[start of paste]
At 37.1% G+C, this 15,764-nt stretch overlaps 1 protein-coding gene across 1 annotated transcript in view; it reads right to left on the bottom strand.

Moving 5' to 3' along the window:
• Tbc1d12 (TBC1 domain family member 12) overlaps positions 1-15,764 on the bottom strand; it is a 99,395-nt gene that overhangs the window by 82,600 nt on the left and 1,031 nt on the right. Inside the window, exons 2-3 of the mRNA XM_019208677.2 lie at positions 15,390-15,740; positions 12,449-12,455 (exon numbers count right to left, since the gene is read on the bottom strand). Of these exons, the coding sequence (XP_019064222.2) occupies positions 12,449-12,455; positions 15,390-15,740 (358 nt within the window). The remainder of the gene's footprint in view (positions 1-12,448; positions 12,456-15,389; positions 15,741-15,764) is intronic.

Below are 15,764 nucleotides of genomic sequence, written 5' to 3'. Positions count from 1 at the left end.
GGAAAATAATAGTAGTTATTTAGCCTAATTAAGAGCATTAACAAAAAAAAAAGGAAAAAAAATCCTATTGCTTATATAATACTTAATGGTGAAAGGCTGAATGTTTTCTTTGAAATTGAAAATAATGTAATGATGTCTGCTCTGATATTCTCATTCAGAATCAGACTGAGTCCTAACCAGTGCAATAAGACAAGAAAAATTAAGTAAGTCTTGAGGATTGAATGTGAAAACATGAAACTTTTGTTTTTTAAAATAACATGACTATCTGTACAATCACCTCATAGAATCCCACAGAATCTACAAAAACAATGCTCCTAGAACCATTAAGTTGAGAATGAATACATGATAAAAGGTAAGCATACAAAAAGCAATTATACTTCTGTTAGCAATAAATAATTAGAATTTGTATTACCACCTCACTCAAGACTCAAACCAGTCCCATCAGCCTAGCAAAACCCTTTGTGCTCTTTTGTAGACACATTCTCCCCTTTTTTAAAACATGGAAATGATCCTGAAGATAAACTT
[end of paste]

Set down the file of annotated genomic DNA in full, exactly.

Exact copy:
At 37.1% G+C, this 15,764-nt stretch overlaps 1 protein-coding gene across 1 annotated transcript in view; it reads right to left on the bottom strand.

Moving 5' to 3' along the window:
• Tbc1d12 (TBC1 domain family member 12) overlaps positions 1-15,764 on the bottom strand; it is a 99,395-nt gene that overhangs the window by 82,600 nt on the left and 1,031 nt on the right. Inside the window, exons 2-3 of the mRNA XM_019208677.2 lie at positions 15,390-15,740; positions 12,449-12,455 (exon numbers count right to left, since the gene is read on the bottom strand). Of these exons, the coding sequence (XP_019064222.2) occupies positions 12,449-12,455; positions 15,390-15,740 (358 nt within the window). The remainder of the gene's footprint in view (positions 1-12,448; positions 12,456-15,389; positions 15,741-15,764) is intronic.

Below are 15,764 nucleotides of genomic sequence, written 5' to 3'. Positions count from 1 at the left end.
GGAAAATAATAGTAGTTATTTAGCCTAATTAAGAGCATTAACAAAAAAAAAAGGAAAAAAAATCCTATTGCTTATATAATACTTAATGGTGAAAGGCTGAATGTTTTCTTTGAAATTGAAAATAATGTAATGATGTCTGCTCTGATATTCTCATTCAGAATCAGACTGAGTCCTAACCAGTGCAATAAGACAAGAAAAATTAAGTAAGTCTTGAGGATTGAATGTGAAAACATGAAACTTTTGTTTTTTAAAATAACATGACTATCTGTACAATCACCTCATAGAATCCCACAGAATCTACAAAAACAATGCTCCTAGAACCATTAAGTTGAGAATGAATACATGATAAAAGGTAAGCATACAAAAAGCAATTATACTTCTGTTAGCAATAAATAATTAGAATTTGTATTACCACCTCACTCAAGACTCAAACCAGTCCCATCAGCCTAGCAAAACCCTTTGTGCTCTTTTGTAGACACATTCTCCCCTTTTTTAAAACATGGAAATGATCCTGAAGATAAACTT